Cooperative Dialogue for Accommodation Requests

Effective October 15, 2018, the New York City Human Rights Law (NYCHRL) will be amended to require all New York City firms with four or more employees to engage in a "cooperative dialogue" with employees who seek reasonable accommodations.

Under the amended NYCHRL, it will be an unlawful discriminatory practice for a firm to refuse, or otherwise fail to engage, in a good-faith cooperative dialogue with an employee who has requested–or whom the firm has noticed may require–a reasonable accommodation relating to the employee's religious needs; disability; pregnancy, childbirth, or a related medical condition; or needs as a victim of domestic violence, sex offenses or stalking.

The cooperative dialogue, which can be oral or written, must take place reasonably promptly after the employee requests an accommodation or the need for an accommodation has otherwise become apparent, and must address (i) the employee's needs, (ii) the nature of the requested accommodation, (iii) the burden to the firm and (iv) potential alternatives to the requested accommodation. Firms will be required to provide any employee who has participated in a cooperative dialogue with a "written final determination identifying any accommodation granted or denied."  Firms will be precluded from denying an accommodation, or deciding that one is unavailable, until they have engaged (or attempted to engage) in a cooperative dialogue.

What Firms Should Do Now

The TSCL and the new reasonable accommodation law are but the latest in a long list of recent New York State and City laws impacting firms located in New York City.1  The purpose of the two new laws (i.e., fostering the accommodation of employees with bona fide medical, family, religious or other needs) is unlikely to be controversial. However, the reticulated requirements regarding how firms must address and document each request all but guarantee "foot faults" for unwary New York City-based firms. To avoid such mistakes, firms should take the following steps:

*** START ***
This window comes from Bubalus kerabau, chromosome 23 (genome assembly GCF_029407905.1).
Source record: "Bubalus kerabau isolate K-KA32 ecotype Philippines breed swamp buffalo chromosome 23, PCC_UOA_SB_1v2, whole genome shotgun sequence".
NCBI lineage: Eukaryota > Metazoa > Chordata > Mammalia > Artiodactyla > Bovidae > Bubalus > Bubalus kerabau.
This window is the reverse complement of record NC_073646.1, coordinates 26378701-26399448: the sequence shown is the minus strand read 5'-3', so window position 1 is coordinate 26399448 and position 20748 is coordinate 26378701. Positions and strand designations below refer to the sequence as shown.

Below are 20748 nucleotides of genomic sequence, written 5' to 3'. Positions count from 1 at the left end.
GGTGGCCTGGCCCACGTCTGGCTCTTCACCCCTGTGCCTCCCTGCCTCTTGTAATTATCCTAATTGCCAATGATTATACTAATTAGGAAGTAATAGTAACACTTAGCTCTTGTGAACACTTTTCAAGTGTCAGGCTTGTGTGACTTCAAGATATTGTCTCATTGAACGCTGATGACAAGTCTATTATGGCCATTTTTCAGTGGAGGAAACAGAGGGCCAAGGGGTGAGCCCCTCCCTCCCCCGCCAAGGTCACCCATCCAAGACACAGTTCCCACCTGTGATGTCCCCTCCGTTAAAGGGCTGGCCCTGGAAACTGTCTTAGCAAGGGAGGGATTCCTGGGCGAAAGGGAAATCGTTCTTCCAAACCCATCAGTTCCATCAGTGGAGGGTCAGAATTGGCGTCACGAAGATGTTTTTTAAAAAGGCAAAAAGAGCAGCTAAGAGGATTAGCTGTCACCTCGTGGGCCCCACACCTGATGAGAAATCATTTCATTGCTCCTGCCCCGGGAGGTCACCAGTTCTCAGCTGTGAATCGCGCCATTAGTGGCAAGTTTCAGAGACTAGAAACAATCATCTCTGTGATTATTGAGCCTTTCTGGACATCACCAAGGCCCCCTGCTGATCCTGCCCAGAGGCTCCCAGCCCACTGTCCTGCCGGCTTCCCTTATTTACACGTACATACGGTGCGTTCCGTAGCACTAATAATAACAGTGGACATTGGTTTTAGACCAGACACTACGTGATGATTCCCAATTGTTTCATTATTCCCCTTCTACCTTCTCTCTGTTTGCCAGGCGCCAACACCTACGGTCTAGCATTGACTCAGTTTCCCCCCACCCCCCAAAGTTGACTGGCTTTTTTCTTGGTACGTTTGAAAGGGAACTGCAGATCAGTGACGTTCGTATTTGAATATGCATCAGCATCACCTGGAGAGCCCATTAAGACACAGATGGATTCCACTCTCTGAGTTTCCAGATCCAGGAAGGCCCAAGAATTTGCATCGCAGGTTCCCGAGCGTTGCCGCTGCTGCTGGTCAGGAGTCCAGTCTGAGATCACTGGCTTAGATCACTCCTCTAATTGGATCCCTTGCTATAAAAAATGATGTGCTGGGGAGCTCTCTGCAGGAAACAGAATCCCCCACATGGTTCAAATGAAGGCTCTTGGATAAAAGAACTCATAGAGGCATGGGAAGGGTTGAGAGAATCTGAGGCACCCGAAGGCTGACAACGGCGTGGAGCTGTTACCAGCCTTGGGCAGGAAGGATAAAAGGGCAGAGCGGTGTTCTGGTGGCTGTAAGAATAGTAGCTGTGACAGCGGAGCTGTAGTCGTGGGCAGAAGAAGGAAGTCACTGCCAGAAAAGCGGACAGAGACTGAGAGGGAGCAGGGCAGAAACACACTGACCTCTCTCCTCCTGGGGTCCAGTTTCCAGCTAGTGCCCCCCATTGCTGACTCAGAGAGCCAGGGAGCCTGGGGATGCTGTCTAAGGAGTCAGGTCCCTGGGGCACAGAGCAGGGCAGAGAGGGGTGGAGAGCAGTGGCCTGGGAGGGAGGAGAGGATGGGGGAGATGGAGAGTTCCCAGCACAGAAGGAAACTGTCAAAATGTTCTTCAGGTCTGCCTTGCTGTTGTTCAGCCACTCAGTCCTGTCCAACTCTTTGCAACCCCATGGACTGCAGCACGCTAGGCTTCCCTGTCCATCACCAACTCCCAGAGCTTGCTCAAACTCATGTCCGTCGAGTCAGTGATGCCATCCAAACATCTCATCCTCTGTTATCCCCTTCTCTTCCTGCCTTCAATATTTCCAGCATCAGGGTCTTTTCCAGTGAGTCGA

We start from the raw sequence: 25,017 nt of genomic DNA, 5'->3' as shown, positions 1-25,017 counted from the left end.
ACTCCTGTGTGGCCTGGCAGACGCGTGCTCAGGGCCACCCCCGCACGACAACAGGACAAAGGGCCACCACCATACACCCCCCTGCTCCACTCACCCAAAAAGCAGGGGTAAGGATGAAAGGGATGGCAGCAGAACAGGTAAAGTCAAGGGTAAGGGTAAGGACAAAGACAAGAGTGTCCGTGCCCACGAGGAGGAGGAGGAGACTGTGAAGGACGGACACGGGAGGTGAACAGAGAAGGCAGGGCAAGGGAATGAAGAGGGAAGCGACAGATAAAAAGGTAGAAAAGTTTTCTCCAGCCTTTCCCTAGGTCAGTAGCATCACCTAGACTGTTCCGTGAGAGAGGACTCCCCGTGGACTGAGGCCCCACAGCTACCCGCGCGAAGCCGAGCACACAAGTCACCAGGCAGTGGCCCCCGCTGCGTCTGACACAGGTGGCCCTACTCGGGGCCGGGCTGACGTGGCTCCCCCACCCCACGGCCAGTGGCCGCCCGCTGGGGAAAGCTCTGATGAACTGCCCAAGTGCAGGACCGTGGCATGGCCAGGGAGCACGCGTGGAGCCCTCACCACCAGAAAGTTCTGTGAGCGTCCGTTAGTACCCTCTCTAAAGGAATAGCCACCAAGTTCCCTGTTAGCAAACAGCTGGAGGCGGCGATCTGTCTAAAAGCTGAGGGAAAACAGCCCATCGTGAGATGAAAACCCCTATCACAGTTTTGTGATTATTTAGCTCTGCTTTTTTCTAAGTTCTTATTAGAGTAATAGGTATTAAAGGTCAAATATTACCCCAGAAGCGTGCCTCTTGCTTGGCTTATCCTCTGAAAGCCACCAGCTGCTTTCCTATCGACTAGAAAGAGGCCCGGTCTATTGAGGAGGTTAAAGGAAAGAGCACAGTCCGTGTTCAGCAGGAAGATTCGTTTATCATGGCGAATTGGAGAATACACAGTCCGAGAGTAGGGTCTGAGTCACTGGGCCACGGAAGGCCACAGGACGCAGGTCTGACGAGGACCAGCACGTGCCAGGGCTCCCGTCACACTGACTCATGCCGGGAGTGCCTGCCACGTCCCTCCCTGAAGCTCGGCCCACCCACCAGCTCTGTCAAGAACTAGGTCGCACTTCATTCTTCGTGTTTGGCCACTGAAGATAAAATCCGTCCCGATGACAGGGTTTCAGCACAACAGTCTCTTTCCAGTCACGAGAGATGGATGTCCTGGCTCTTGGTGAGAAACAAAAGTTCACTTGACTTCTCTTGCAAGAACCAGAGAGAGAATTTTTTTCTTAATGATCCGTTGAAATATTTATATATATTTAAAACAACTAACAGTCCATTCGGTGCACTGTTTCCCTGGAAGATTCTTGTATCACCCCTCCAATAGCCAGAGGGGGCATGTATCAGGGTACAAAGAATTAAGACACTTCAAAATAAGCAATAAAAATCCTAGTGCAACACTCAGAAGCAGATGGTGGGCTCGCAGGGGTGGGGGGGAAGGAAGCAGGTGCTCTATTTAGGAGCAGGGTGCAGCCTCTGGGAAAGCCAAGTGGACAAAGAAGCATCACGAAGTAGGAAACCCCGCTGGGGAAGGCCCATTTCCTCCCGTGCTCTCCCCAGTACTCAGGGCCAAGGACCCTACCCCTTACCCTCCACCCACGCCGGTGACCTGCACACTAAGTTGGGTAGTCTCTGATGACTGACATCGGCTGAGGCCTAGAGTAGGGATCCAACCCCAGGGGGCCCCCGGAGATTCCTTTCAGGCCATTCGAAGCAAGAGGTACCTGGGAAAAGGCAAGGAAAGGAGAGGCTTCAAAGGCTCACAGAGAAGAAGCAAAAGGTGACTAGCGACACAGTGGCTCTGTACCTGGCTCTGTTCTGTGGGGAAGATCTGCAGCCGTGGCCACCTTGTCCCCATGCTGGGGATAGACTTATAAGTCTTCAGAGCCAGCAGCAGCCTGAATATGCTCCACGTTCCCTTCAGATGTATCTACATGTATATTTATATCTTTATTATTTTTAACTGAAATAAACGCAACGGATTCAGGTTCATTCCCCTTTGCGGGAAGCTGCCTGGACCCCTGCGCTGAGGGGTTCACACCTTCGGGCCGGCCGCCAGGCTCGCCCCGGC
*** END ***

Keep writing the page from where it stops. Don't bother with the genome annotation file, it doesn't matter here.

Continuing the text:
• They should review and revise their existing employee handbooks and/or other policies and procedures (including time and attendance and discrimination policies) to ensure compliance with the new laws.
  • They should develop and implement mechanisms to track and monitor employee requests for temporary schedule changes and reasonable accommodations, as well as communications and actions responding to such requests.

They must post the DCA's Notice of Rights ("You Have a Right to Temporary Changes to Your Work Schedule") in a visible location. A copy of the notice is available here.

Footnote

1 The last three years alone have seen the passage of the New York City Stop Credit Discrimination in Employment Act (regarding performing credit checks on job applicants); the New York City Fair Chance Act (a "ban the box" law); the New York State Women's Equality Act (comprised of eight separate bills protecting women in the workplace); the New York City Mass Transit Benefits Law; the New York State Paid Family Leave Law; the New York City law prohibiting inquiry into applicants' compensation history; the New York City Earned Safe and Sick Leave Act; the New York City law requiring the implementation of anti- sex harassment training and policies; and the recent New York State law requiring the implementation of anti- sex harassment training and policies, extending harassment protections to certain individual contingent workers,  purporting to prohibit the mandatory arbitration of certain sex harassment claims, and prohibiting certain confidentiality provisions in settlement agreements regarding sex harassment claims.

The content of this article is intended to provide a general guide to the subject matter. Specialist advice should be sought about your specific circumstances.